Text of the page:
Business Destruction is Never Creative, Always Fatal Ken Houghton | October 3, 2011 4:53 pm by Mike Kimel Via asymptosis this cartoon…. Tags: economic history, history, income inequality, labor economics, labor share Comments (6) | Digg Facebook Twitter |
I wonder what happened to the American Textile Industry?
When tariffs disapeared so did the American Textile Industry. So now Viet-nam makes our shirts, and the rest of SE Asia makes the rest. But we are told this benefited all. True?
What new labor rights law?
I assume your not talking about the right to organize unions without a secret ballot correct?
Islam will change
Tom you spend less on clothes than did your 1960s counterpart, and the clothes have designer labels. This may have helped a bit when you bid-up house prices.
Relatedly, although this cartoon doesn’t mention it, cotton was a cheaper in the 1850s before we elected Lincoln with his anti-business, pro-labor bias.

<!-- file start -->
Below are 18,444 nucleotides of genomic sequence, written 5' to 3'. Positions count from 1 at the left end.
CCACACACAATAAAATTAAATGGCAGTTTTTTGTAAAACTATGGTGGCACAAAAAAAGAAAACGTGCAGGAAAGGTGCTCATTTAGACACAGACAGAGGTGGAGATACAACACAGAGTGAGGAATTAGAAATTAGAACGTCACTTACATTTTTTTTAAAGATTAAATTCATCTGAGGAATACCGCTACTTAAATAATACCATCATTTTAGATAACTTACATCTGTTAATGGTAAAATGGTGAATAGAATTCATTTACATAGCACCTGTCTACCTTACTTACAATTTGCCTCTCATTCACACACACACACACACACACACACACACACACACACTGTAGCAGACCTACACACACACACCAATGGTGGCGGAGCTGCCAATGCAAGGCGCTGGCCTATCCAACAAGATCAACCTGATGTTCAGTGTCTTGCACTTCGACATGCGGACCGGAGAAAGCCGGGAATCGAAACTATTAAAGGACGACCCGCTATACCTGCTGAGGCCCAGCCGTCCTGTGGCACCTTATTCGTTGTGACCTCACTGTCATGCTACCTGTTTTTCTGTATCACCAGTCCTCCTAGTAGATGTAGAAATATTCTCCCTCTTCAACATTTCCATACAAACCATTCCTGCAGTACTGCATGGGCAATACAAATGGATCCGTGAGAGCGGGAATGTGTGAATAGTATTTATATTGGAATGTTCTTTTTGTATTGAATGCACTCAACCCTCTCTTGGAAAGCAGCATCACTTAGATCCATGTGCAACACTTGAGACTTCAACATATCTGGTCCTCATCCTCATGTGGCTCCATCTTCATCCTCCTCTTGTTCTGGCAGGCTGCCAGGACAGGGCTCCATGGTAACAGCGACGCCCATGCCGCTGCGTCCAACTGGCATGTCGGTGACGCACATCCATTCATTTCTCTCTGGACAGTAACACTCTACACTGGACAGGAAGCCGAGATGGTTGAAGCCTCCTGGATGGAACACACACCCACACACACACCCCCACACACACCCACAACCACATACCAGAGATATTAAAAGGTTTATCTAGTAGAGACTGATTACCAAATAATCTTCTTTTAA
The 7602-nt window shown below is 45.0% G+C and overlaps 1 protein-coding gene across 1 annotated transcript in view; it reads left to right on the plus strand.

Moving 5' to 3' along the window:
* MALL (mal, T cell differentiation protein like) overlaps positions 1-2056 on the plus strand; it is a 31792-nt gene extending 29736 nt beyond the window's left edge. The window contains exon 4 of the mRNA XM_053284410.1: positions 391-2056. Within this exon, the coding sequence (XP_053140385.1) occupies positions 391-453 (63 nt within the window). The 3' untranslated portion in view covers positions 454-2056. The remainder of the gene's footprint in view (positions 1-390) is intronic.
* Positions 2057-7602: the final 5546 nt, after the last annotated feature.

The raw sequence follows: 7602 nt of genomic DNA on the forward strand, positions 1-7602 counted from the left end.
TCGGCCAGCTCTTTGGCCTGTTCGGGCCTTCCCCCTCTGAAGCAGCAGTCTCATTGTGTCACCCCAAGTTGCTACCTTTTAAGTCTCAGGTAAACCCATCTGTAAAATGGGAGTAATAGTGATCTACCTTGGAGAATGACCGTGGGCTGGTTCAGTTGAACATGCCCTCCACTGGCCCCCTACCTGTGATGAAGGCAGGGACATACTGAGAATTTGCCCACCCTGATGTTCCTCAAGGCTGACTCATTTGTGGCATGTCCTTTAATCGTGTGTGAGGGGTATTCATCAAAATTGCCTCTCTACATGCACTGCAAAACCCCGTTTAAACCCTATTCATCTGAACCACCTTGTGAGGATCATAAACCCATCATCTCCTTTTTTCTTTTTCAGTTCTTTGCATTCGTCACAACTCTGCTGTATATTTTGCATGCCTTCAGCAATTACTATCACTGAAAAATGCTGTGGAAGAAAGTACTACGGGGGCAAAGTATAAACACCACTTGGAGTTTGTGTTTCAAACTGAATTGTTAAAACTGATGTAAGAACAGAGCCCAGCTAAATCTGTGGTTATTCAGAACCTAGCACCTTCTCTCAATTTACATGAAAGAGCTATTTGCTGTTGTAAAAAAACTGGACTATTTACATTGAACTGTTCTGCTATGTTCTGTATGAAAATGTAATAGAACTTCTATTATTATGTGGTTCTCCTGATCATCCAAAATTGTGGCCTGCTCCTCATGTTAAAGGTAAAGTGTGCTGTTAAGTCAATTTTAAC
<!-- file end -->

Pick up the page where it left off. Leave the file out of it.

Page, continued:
I’d like to see the data on cotton prices.
That said, I’m assuming freeing the slaves was one of those anti-business pro-labor biases that affected the price of cotton.
Mike good question and, based on data that I can find, your suspicions are correct that cotton prices weren’t affected much by freeing slaves–the price spiked up and down before the Civil War and went up after the war but not for long. Other factors were more important in driving the price up and down. So I guess slave labor didn’t keep the price down, or at least that’s true given that this labor entered into the country to work the cotton fields and its population grew (to about 4 million) without the costs of having to entice them by offering good wages.